PRA-CRD4/cord1 is a retinal disease that causes progressive, non-painful vision loss over a 1-2 year period. The retina contains cells, called photoreceptors, that collect information about light and send signals to the brain. There are two types of photoreceptors: rods, for night vision and movement, and cones, for day vision and color. This type of PRA leads to early loss of cone cells, causing day blindness before night blindness.


Glaucoma

Finnegan inherited one copy of the variant we tested

What does this result mean?

This result does not impact your dog’s health. It could have consequences for siblings or other family members, and you should let them know if you are in contact with them.

What is Glaucoma?

Glaucoma is the result of high intraocular pressure, and if left untreated, can lead to pain and vision loss. The "angle" of primary open glaucoma (POAG) refers to the intersection of the cornea and the iris: this is where aqueous humor (clear fluid filling the eye) must flow to exit the eye. In open angle glaucoma, the iridocorneal angle remains unchanged, and other factors contribute to increased resistance to outflow.


ALT Activity

Finnegan inherited one copy of the variant we tested

Why is this important to your vet?

Finnegan has one copy of a variant associated with reduced ALT activity as measured on veterinary blood chemistry panels. Please inform your veterinarian that Finnegan has this genotype, as ALT is often used as an indicator of liver health and Finnegan is likely to have a lower than average resting ALT activity. As such, an increase in Finnegan’s ALT activity could be evidence of liver damage, even if it is within normal limits by standard ALT reference ranges.

What is ALT Activity?

Alanine aminotransferase (ALT) is a clinical tool that can be used by veterinarians to better monitor liver health. This result is not associated with liver disease. ALT is one of several values veterinarians measure on routine blood work to evaluate the liver. It is a naturally occurring enzyme located in liver cells that helps break down protein. When the liver is damaged or inflamed, ALT is released into the bloodstream.

Breed-Relevant Genetic Conditions

Multiple Drug Sensitivity

Identified in Australian Cattle Dogs, Australian Shepherds, and more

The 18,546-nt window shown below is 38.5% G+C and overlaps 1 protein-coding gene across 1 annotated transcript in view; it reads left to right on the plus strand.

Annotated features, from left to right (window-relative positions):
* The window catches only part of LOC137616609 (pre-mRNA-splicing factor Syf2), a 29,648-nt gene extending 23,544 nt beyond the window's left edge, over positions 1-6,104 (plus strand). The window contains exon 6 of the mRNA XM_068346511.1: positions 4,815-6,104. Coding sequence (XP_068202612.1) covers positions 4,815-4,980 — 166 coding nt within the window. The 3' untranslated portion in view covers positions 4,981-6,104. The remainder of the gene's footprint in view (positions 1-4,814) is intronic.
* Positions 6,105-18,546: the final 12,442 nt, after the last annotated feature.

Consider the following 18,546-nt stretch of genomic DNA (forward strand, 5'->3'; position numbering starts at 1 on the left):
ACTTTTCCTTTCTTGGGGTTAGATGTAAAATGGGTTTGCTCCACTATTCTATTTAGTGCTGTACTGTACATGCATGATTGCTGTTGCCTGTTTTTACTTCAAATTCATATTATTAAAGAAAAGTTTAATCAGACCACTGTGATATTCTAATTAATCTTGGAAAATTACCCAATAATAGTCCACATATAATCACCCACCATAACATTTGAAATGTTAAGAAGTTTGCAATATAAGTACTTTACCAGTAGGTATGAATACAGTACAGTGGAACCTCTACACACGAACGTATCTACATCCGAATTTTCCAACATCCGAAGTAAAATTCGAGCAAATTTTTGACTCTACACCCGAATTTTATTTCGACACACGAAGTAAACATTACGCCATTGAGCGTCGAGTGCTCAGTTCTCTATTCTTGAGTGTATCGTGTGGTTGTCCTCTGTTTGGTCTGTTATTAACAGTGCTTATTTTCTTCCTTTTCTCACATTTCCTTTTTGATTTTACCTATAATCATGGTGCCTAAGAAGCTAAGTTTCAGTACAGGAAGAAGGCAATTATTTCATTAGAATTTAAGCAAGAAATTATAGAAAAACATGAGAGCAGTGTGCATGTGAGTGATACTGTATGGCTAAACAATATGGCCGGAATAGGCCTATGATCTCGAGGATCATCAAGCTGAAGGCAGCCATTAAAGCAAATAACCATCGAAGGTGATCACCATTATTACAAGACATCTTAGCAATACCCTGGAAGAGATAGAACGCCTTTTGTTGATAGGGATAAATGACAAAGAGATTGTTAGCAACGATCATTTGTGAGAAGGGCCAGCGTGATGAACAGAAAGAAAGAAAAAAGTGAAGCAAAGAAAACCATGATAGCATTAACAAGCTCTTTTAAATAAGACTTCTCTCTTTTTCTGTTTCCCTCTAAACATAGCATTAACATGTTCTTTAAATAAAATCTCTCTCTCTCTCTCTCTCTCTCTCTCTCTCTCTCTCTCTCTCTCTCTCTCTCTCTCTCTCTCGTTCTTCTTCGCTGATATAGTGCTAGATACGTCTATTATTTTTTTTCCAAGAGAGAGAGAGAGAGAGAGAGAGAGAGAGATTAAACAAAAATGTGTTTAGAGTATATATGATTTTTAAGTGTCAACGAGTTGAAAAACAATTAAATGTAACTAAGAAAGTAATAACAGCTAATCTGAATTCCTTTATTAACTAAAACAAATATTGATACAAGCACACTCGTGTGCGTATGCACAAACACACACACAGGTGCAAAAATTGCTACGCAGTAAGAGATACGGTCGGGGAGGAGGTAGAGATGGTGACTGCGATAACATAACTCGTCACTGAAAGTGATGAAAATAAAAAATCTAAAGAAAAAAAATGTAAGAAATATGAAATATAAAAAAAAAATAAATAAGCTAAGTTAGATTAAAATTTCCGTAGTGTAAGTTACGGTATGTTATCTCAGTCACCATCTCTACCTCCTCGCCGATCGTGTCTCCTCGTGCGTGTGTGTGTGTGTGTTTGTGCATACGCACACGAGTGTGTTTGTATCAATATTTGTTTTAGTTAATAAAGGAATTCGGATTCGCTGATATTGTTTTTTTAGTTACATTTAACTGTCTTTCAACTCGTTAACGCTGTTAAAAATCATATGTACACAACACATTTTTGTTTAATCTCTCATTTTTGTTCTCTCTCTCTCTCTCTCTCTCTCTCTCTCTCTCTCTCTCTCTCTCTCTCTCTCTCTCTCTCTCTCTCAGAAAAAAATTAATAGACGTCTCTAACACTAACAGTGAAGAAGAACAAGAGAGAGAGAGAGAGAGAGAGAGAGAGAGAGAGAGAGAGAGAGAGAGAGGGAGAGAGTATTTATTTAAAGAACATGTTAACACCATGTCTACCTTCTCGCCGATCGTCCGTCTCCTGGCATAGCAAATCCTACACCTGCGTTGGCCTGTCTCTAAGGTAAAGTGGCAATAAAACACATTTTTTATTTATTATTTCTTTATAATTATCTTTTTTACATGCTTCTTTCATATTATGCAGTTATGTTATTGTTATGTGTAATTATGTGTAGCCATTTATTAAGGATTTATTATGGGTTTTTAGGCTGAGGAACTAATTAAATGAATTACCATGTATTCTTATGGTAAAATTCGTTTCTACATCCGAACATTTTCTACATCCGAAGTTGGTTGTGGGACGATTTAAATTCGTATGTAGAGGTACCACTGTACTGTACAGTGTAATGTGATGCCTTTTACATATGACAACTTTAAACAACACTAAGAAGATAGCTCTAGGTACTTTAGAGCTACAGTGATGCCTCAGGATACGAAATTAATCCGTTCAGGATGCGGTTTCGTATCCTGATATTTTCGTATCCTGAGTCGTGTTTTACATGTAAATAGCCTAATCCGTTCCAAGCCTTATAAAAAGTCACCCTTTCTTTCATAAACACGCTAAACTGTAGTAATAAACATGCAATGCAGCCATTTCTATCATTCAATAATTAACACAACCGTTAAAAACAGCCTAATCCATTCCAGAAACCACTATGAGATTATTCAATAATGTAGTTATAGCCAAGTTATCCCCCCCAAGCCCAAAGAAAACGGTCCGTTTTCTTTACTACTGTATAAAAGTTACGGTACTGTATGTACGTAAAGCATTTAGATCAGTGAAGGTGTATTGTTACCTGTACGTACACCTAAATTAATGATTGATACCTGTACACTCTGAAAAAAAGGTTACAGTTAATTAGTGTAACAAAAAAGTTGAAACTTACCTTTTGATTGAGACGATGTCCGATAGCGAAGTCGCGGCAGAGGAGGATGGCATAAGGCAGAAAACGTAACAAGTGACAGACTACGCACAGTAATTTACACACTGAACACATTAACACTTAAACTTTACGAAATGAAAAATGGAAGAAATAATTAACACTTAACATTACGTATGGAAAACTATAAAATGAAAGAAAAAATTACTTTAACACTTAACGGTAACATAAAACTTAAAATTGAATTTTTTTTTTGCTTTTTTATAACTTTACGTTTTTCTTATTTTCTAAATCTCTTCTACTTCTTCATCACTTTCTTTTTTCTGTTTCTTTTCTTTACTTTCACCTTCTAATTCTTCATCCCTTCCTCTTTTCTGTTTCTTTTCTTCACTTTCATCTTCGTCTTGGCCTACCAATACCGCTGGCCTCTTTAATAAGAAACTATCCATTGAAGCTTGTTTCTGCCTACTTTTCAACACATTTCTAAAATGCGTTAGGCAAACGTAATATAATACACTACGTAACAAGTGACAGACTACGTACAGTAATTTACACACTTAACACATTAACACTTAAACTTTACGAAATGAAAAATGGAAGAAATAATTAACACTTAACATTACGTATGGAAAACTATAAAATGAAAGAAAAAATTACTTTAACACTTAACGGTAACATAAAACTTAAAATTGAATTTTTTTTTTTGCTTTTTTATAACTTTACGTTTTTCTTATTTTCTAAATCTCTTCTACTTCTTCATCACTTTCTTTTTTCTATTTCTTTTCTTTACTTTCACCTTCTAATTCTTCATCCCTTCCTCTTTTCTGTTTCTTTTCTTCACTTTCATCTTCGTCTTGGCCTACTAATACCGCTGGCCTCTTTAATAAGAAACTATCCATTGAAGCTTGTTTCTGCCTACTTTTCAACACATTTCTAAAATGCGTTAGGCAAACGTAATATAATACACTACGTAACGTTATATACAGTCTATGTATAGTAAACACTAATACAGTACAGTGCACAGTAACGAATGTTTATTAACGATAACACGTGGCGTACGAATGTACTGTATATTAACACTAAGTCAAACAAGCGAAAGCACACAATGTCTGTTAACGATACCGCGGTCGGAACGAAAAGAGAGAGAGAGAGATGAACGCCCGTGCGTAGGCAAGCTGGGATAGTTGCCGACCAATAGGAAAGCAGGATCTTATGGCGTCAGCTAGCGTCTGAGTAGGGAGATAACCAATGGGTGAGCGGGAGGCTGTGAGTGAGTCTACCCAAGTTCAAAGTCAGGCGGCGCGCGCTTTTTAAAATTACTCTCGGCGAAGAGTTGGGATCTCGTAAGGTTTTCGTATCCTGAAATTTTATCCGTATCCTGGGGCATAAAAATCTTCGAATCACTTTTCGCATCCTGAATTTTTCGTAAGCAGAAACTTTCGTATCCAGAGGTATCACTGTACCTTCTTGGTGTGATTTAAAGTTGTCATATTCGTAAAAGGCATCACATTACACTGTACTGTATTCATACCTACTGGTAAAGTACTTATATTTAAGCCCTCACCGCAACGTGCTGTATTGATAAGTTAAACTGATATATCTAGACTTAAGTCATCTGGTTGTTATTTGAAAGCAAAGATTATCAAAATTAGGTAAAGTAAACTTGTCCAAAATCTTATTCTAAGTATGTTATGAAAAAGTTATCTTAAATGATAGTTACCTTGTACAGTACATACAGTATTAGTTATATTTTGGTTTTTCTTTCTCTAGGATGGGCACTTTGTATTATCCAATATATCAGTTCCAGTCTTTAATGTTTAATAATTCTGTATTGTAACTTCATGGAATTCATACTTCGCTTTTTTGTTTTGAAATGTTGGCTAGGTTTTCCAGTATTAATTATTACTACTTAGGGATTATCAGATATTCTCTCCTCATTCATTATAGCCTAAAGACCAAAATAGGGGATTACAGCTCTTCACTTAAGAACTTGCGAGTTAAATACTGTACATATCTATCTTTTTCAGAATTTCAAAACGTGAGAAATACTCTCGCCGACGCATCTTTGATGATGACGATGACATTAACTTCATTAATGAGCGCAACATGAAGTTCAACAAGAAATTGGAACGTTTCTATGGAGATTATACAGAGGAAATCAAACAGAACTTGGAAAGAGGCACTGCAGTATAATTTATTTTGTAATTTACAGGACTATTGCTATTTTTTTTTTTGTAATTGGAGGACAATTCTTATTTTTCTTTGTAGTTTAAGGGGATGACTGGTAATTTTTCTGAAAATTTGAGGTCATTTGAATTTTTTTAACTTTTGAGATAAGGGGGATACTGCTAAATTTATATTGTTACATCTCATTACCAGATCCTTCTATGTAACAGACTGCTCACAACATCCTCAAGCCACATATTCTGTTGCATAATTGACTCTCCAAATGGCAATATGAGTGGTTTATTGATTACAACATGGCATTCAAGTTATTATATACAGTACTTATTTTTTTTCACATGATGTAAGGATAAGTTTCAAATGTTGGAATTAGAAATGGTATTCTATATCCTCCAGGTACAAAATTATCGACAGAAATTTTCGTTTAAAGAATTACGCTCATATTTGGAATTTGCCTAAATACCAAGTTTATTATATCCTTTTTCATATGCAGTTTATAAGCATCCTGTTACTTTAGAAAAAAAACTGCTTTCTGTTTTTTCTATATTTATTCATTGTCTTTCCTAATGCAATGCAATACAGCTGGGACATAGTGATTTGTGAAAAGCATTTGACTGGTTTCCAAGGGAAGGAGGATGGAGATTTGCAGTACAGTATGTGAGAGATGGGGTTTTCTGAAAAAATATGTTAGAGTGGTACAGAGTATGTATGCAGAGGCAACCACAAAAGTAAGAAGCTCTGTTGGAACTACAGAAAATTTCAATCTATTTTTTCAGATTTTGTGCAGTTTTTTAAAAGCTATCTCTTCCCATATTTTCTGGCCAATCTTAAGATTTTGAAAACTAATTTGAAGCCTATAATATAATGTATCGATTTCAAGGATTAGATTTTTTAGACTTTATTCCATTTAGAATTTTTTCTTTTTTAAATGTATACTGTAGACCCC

Factor VII Deficiency

Identified in Beagles

Pyruvate Kinase Deficiency

Identified in Beagles

Trapped Neutrophil Syndrome

Identified in Border Collies

Progressive Retinal Atrophy, prcd

Identified in Australian Cattle Dogs and Australian Shepherds

Progressive Retinal Atrophy, crd1

Identified in American Pit Bull Terriers

Progressive Retinal Atrophy, crd2

Identified in American Pit Bull Terriers

Collie Eye Anomaly

Identified in Australian Cattle Dogs, Australian Shepherds, and more

Canine Multifocal Retinopathy

Identified in Australian Shepherds and Great Pyrenees

Hereditary Cataracts

Identified in Australian Shepherds

Primary Lens Luxation

Identified in Australian Cattle Dogs and Border Collies

Cystinuria Type II-A

Identified in Australian Cattle Dogs

Urate Kidney & Bladder Stones

Identified in American Pit Bull Terriers and Australian Shepherds

Neuronal Ceroid Lipofuscinosis 1, Cerebellar Ataxia, NCL4A

Identified in American Pit Bull Terriers

Neuronal Ceroid Lipofuscinosis 1, NCL 5

Identified in Australian Cattle Dogs and Border Collies

Neuronal Ceroid Lipofuscinosis 6, NCL 6

Identified in Australian Shepherds

Neuronal Ceroid Lipofuscinosis

Identified in Australian Cattle Dogs and Australian Shepherds

Late-Onset Neuronal Ceroid Lipofuscinosis

Identified in Australian Cattle Dogs

Neonatal Cerebellar Cortical Degeneration

Identified in Beagles

Degenerative Myelopathy, DM

Identified in Great Pyrenees

Myotonia Congenita

Identified in Australian Cattle Dogs and Border Collies

Hypocatalasia, Acatalasemia

Identified in Beagles

Cobalamin Malabsorption

Identified in Border Collies

Cobalamin Malabsorption

Identified in Beagles

Musladin-Lueke Syndrome

Identified in Beagles

Osteogenesis Imperfecta

Identified in Beagles

Craniomandibular Osteopathy, CMO

Identified in Australian Shepherds

Intervertebral Disc Disease (Type I)

Identified in Beagles

Additional Genetic Conditions

Explore the genetics behind your dog’s appearance and size.
Base Coat Color

Base Coat Color

Dark or Light Fur
E (Extension) Locus
Can have dark fur
Brown or Black Pigment
B (Brown) Locus
Black or gray fur and skin
Color Dilution
D (Dilute) Locus
Dark (non-dilute) fur and skin
Coat Color Modifiers

Coat Color Modifiers

Hidden Patterning
K (Dominant Black) Locus